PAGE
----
The county legislature approved a request to transfer $221,144 in county funds to purchase personal protective equipment (PPE) and disinfectants and to cleanse county facilities when they reopen. The PPE includes face masks, face shields, medical gloves, and gowns, all of which will be shared with fire companies, first responders, and highway departments in the county. County officials said they will apply for reimbursement from the Federal Emergency Management Agency and expect the federal agency to pay 75 percent of the cost.

294 cases confirmed
County coronavirus page

There were no major updates out of Sullivan County today. To read yesterday’s news, click here.

460 cases confirmed
County coronavirus page
Community resources page
Ulster County COVID-19 hotline: (845) 443-8888

County executive Pat Ryan announced during his Facebook town hall on Thursday that Ulster County has brought an additional 17 ventilators online, doubling its capacity. The news of additional ventilators comes Ryan warned that Ulster County was on pace to exhaust all available beds and ventilators by week’s end. During the town hall, Ryan also said that the county has completed the construction of 55 new bed spaces at the Kate Walton Field House. On Tuesday, Ryan outlined his plan to add beds at the Field House on the Kingston High School campus, along with starting work at TechCity to increase capacity. “In just 72 hours, we have added bed capacity and doubled the number of ventilators at the time we know we will need it the most,” said Ryan.

Several town leaders expressed anxiety about summer camps and bungalow communities being able to operate in their communities this summer. The county health department said April 1 that it would not issue permits for seasonal recreational facilities, but two days later the county reversed course over concerns it did not align with Governor Cuomo’s NYS on PAUSE executive order. A March 18 modification of New York’s State of Emergency required all local emergency orders to be approved by the state Department of Health. Camps would need to submit plans about how to follow social-distancing guidelines and other state mandates when seeking permits. Wawarsing town supervisor Terry Houk told the Shawangunk Journal it was safer for the county to issue no permits, since officials would have to make a call on something happening months in the future, and Rochester town supervisor Mike Baden said it was backwards to allow summer camps to operate while businesses could not.

The county legislature will decide at its meeting later this month whether to approve spending $137,500 to restore utilities to a building slated to become a temporary hospital. Plans to convert the building on the former IBM campus in the Town of Ulster were announced on Wednesday by county executive Pat Ryan, who said the hospital will be ready by the end of May. The county is planning on seeking reimbursement from FEMA.

70 cases confirmed
County coronavirus page
Columbia Memorial Health COVID-19 hotline: (518) 828-8249

The county announced a fifth death from COVID-19 today. Nine people confirmed to have the disease are hospitalized, with one of them in intensive care.

Hudson Mayor Kamal Johnson will hold a virtual town hall Friday at 2pm. It can be viewed on Facebook or YouTube.

37 cases confirmed
County coronavirus page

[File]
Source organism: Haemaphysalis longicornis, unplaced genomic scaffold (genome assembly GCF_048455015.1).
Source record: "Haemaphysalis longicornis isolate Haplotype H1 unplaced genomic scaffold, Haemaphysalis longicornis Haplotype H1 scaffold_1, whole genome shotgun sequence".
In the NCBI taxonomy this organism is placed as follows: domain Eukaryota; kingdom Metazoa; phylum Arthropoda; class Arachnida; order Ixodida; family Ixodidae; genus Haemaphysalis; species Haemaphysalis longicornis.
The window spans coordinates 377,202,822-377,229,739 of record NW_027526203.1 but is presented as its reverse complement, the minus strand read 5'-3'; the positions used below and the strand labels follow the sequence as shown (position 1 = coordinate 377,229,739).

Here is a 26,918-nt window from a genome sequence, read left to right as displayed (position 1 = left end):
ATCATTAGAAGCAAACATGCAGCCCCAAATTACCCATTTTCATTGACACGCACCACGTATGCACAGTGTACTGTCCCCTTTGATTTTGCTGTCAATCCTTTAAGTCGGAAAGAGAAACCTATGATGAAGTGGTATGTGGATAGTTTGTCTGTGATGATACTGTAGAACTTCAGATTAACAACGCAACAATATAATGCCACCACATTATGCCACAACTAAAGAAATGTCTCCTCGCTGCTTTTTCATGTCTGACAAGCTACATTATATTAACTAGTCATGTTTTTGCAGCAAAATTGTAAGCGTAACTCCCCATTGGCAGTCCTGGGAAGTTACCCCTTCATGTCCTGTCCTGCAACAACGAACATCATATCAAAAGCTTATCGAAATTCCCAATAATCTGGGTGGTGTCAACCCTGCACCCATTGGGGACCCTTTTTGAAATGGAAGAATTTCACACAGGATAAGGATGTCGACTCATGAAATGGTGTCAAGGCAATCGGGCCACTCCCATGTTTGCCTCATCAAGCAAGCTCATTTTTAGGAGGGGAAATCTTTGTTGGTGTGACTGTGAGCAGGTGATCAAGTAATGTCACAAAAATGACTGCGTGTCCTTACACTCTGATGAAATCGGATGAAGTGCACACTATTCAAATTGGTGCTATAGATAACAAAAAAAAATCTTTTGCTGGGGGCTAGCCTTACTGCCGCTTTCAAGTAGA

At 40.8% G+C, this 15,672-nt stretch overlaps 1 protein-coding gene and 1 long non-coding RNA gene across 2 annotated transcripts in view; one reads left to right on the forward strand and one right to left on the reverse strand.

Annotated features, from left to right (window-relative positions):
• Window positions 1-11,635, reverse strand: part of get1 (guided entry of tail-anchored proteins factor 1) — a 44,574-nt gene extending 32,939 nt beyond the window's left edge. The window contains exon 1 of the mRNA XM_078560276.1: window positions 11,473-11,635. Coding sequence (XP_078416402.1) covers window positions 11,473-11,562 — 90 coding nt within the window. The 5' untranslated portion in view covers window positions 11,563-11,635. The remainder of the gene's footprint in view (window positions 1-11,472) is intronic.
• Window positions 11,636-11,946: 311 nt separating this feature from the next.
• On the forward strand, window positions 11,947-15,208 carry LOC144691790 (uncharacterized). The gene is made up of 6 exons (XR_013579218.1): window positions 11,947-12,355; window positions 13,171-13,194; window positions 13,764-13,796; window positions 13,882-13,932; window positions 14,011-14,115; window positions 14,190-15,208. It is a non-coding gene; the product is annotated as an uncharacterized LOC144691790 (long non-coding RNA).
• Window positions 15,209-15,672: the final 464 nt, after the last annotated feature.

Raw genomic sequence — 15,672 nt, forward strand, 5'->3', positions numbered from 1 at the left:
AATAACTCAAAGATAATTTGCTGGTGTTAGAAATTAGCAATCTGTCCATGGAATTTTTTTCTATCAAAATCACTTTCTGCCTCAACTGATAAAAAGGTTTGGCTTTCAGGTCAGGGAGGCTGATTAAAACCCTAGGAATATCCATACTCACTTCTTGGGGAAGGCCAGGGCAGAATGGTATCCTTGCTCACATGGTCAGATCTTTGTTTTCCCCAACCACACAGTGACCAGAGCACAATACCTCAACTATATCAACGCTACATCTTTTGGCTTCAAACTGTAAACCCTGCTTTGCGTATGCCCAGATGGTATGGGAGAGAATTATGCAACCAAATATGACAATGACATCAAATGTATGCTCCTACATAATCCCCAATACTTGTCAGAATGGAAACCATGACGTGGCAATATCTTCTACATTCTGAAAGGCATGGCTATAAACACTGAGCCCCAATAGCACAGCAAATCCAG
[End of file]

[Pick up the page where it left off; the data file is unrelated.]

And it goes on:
County alerts and announcements page
Bassett Healthcare Network hotline: (607) 547-5555

A second person has died of COVID-19 in Delaware County, Public Health Services announced Thursday.

Business owners are getting creative about survival in the new world order, but some sort of prize ought to go to Catskill Seasons, an outdoor and camping supply store in Margaretville. The store’s owner, Linda Ballard, has moved quickly to make it a useful hub for grocery pickup, essential social-distancing supplies like gloves and rubbing alcohol, and PPE reserved for firefighters, healthcare workers, and other first responders. Ballard has been posting regular videos on Facebook showcasing the store’s evolution to serving vital community needs. In a Monday video, she holds up handy products for self-protection one at a time: “Today, we have available for the public latex gloves, vinyl gloves, and antibacterial wet wipes. And if that doesn’t work for your social distancing, we have an extendable fly swatter—stay away!—or [holding a telescoping campfire roasting fork] you can poke ‘em in the butt.” Thanks, Linda.

28 cases confirmed
County coronavirus page
Columbia Memorial Health COVID-19 hotline: (518) 828-8249

The Village of Catskill Economic Development Corporation launched a site to help local businesses affected by the shutdown. The site acts as a one-stop shop for purchasing gift cards to businesses—both open and temporarily closed—giving them income during the restrictions. The site can be found on

12 cases confirmed
County coronavirus page
Bassett triage line: (607) 547-5555

Breaking news: Schoharie County now has an email address where people can send questions about the outbreak. No official word on who’s reading it and answering, but feel free to give it a try: [email protected].

With nearly all local courts closed, how are Hudson Valley residents navigating the legal system? The River’s Arvind Dilawar visited the Dutchess Family Court, in Poughkeepsie, where all emergency cases in the county have been directed: regarding orders of protection, violent crime, neglect, abuse, child protection, and arraignments. Published Wednesday, it’s our latest feature looking at how the coronavirus pandemic is affecting daily life in the region.

To read more of our daily news roundups, visit our coronavirus page.

Lissa Harris

Lissa Harris is a staff writer at The River and a volunteer firefighter. She was the founding editor of the Watershed Post, a site that covered local news in the rural Catskills from 2010 to 2017.